The notification system had to integrate with the jail's automated booking system and serve as a high speed notification platform, as well as an information resource for incoming calls. The term VINE was coined for this project. This stood for Victim Information and Notification Everyday. From the beginning, the critical nature of this system was understood. Once on-line, the system would be responsible for warning individuals when their very lives might be in danger. The goal was to prevent another tragedy like the murder of Mary Byron. Interactive Systems of Louisville was selected to develop the automated portion of the system.
Information About the VINE System
For information about the Arkansas VINE system, including brochures and posters, call Kathy Gattin, VINE Program Coordinator, at (501) 682-9490, or e-mail her at firstname.lastname@example.org.
Other Helpful Victim Service Organizations
Arkansas Coalition Against Domestic Violence
The Arkansas Coalition Against Domestic Violence provides statewide referrals to battered women's shelters and advocacy services. They have legal advocates who can assist in obtaining orders of protection.
Center for Arkansas Legal Services
The Center for Arkansas Legal Services provides free legal advice and representation in non-criminal cases to individuals who cannot afford a lawyer.
Crime Victims Reparations Board
The Crime Victims Reparations Board provides financial assistance to victims of crime such as funeral expenses, psychological counseling, medical bills & work loss.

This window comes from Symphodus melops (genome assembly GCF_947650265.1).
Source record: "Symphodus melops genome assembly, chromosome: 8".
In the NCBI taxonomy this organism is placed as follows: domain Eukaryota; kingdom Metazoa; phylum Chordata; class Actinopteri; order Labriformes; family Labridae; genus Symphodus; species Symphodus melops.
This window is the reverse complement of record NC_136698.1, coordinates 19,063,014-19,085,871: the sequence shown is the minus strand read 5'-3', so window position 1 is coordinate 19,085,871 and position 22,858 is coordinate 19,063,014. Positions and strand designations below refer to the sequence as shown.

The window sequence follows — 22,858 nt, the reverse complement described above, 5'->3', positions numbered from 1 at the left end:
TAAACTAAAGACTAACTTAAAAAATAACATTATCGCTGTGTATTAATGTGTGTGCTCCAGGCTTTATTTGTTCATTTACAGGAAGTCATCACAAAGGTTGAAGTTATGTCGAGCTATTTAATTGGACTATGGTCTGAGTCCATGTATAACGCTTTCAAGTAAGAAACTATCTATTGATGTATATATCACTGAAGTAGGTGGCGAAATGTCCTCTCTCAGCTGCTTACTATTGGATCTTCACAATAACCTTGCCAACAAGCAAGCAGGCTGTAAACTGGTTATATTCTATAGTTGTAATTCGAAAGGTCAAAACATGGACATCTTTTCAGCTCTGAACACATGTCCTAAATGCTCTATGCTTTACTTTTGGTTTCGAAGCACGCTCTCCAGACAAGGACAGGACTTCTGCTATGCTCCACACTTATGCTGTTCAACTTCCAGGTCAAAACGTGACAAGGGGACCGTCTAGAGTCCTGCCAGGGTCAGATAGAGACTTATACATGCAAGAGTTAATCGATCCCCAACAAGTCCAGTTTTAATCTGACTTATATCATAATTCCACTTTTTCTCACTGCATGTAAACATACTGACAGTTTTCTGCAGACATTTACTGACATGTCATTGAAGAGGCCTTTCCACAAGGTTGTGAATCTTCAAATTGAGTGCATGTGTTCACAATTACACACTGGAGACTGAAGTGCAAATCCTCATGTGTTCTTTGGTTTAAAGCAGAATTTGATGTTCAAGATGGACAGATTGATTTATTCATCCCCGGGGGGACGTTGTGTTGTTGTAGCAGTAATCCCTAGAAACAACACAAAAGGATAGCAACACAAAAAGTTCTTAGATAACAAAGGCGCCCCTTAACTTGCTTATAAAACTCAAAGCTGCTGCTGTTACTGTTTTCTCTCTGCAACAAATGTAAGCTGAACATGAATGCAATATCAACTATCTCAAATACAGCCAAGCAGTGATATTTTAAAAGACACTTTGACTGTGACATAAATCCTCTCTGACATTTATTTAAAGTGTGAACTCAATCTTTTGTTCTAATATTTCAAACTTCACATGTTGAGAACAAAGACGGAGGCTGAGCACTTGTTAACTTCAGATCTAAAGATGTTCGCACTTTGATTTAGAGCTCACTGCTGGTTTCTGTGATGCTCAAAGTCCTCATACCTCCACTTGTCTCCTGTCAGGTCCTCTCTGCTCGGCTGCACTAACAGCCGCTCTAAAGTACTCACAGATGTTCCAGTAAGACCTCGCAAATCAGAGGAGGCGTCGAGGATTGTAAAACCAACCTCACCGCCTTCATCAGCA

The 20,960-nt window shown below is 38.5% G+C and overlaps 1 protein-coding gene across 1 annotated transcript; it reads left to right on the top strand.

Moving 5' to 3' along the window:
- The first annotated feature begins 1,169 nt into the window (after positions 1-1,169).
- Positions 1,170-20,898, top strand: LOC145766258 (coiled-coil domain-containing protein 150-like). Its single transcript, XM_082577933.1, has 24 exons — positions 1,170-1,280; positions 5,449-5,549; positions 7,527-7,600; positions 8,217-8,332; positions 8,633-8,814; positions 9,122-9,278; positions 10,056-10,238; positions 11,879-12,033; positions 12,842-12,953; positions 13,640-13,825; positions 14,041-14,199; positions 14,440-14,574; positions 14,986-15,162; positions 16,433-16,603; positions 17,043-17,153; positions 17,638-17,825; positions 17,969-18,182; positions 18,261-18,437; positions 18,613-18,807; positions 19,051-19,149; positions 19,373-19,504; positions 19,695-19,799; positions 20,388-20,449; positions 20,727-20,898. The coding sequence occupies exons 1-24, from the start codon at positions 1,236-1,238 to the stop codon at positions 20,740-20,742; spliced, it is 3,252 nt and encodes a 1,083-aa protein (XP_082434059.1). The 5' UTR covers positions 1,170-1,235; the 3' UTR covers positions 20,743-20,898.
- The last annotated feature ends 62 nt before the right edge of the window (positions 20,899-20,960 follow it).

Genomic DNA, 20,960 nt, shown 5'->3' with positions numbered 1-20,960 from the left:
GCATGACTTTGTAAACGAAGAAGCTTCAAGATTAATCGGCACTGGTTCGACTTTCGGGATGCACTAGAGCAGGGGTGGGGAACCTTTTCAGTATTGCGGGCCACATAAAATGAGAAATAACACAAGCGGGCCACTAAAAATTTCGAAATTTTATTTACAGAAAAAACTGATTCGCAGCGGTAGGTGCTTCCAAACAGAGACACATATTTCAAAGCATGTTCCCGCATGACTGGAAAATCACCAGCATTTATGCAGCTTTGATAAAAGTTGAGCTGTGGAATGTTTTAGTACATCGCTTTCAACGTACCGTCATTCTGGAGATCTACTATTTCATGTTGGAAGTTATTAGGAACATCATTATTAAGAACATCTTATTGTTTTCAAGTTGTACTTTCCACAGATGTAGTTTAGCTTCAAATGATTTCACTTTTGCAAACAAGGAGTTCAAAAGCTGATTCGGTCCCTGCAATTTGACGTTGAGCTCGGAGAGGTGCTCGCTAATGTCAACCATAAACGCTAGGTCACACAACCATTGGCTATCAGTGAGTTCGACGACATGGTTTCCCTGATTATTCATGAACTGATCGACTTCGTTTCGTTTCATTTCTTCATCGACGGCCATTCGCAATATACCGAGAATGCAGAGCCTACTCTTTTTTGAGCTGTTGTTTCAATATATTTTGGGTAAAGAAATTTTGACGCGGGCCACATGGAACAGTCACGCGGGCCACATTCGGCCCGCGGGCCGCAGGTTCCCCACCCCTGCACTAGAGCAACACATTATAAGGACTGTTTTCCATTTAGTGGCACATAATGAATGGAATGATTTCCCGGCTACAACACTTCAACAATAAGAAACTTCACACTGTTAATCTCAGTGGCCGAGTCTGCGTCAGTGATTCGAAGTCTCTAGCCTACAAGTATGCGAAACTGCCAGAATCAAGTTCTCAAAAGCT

Arkansas Department of Human Services
The Arkansas Department of Human Services provides social services such as Medicaid, food stamps, and financial assistance through the TEA Program formerly known as Aid to Families with Dependant Children.
Mothers Against Drunk Driving
Mothers Against Drunk Driving provides support and advocacy to victims of drunk and impaired driving.
Parents of Murdered Children
Parents of Murdered Children is a self-help organization that provides support and advocacy to families affected by homicide.
National Domestic Violence Hotline
The National Domestic Violence Hotline links individuals to help in their area using a nationwide database that includes detailed information on domestic violence shelters, other emergency shelters, legal advocacy and assistance programs, and social service programs.
National Organization for Victim Assistance
Founded in 1975, the National Organization for Victim Assistance (NOVA) is a private, non-profit, umbrella organization working on behalf of victims of crime and disaster.
National Center for Victims of Crime
The mission of the National Center for Victims of Crime is to forge a national commitment to help victims of crime rebuild their lives. We are dedicated to serving individuals, families and communities harmed by crime.
Please contact Safe Spaces if you need information on the
VINE Program in other states.